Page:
The vetoes that weren’t

Say what you want about Paul LePage, the man is doing exactly what he told you he was going to do when he was running for office. You may not like what he does, but in an age where all too often silver-tongue, polished, over-consulted, wishy-washy, power-hungry politicians say one thing and then do another once elected, it is at least refreshing to know what to expect from the person in charge.

LePage’s modus operandi has always been to do things differently than they have been done before. That personality trait is a big part of his appeal to those who support him, for sure. One thing he did differently last week was to use a tool that previous governors have had at their disposal but have neglected to use: the line-item veto.

The line-item veto is something that has never been used in Maine. I find this more than a little curious, because typically when an executive is given the power to do something, he or she will find a way to use that power to most effectively pursue their agenda.

More curious, though, is the fact that the people of Maine very obviously wanted their governor to have and use this power. When the referendum was put in front of the voters in 1995, 71 percent of them voted to institute the line-item veto.

It is easy to see why. The money spent by the government is your money and my money. Oliver Wendell Holmes once said, “Taxes are the price we pay for a civilized society,” and he was, of course, right.

But Maine voters have always been cognizant of the fact that price is paid with the blood, sweat and tears of hard work — on fishing boats, in the woods or in an office — and that every penny the government takes should be spent wisely. Doing anything else is disrespect to the labor and creativity of the people that money was confiscated from.

Augusta has always viewed tax money as a plaything and has done a magnificent job wasting it over the years. Tax dollars are spent on things that have no business having tax dollars spent on, resources are allocated inefficiently and to the wrong places, government programs are antiquated and do not effectively accomplish their goals and year after year budgets (and taxes) go up to feed the unquenched thirst of the government to grow and spend more.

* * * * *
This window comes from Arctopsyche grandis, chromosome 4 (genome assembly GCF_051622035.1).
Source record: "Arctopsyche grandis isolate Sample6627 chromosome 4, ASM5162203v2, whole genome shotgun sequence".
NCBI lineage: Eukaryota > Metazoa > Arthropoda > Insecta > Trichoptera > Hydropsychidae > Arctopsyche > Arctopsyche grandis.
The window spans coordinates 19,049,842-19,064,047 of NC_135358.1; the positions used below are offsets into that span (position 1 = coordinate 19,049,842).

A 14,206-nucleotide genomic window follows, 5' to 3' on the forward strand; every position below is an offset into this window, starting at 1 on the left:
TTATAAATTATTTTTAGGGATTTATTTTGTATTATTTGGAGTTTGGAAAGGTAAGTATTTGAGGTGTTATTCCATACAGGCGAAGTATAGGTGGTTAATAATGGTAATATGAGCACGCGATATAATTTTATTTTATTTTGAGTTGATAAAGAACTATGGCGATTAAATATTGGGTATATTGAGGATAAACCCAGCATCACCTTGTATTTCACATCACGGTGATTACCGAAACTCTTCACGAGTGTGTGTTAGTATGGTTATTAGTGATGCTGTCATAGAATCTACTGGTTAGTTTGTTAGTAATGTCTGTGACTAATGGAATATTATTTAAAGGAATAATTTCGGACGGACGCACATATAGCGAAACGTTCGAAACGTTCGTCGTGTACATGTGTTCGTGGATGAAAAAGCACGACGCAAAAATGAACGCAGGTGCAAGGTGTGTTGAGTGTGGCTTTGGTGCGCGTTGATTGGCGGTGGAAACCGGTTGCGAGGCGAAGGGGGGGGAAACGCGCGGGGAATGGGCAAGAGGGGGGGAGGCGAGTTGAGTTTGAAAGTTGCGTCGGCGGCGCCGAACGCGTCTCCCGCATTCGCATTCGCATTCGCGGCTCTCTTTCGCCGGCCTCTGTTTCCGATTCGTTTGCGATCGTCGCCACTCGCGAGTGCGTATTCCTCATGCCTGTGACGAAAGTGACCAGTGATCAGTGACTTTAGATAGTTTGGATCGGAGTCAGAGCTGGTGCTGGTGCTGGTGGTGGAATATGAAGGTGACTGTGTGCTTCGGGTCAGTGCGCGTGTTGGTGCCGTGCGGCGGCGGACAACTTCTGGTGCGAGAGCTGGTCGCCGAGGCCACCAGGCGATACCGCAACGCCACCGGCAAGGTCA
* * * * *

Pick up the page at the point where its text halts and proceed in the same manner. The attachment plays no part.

In 1995, the people of Maine spoke loudly, and said they wanted their governor to judiciously review what our government spent money on and have the authority to reject what he or she saw as wasteful spending.

The fact that no one has used that power to this point is, frankly, astounding. Failing to use tools you are given to govern is negligent, although hardly surprising given the fact that the two previous governors who had the chance to use it were big spenders: Angus King and John Baldacci.

It seems that when you like spending money recklessly and you have allies in the legislature who like spending money recklessly, cutting out the fat with a scalpel probably seems pointless. Neither King nor Baldacci wanted to rock the boat or be painted as the bad guy, so punting the spending down the field and raising taxes became standard operating procedure in Augusta.

Maine’s governor is, compared to executives in other states, a rather powerful office. Whoever sits in that office in the Blaine House has a responsibility to use all the tools at their disposal to make sure Maine’s precious tax dollars are spent wisely, and effectively. The line-item veto is one of those tools, and it should be used.

Governor LePage took out his pen last Saturday and did something that no governor in Maine had done before. Perhaps had previous governors done their job and used the authority the Maine people asked them to use, kept spending and taxes in check and managed the state more effectively, LePage’s veto might never have been necessary.

Matthew Gagnon

About Matthew Gagnon

Matthew Gagnon, of Yarmouth, is the Chief Executive Officer of the Maine Heritage Policy Center, a free market policy think tank based in Portland. Prior to Maine Heritage, he served as a senior strategist for the Republican Governors Association in Washington, D.C. Originally from Hampden, he has been involved with Maine politics for more than a decade.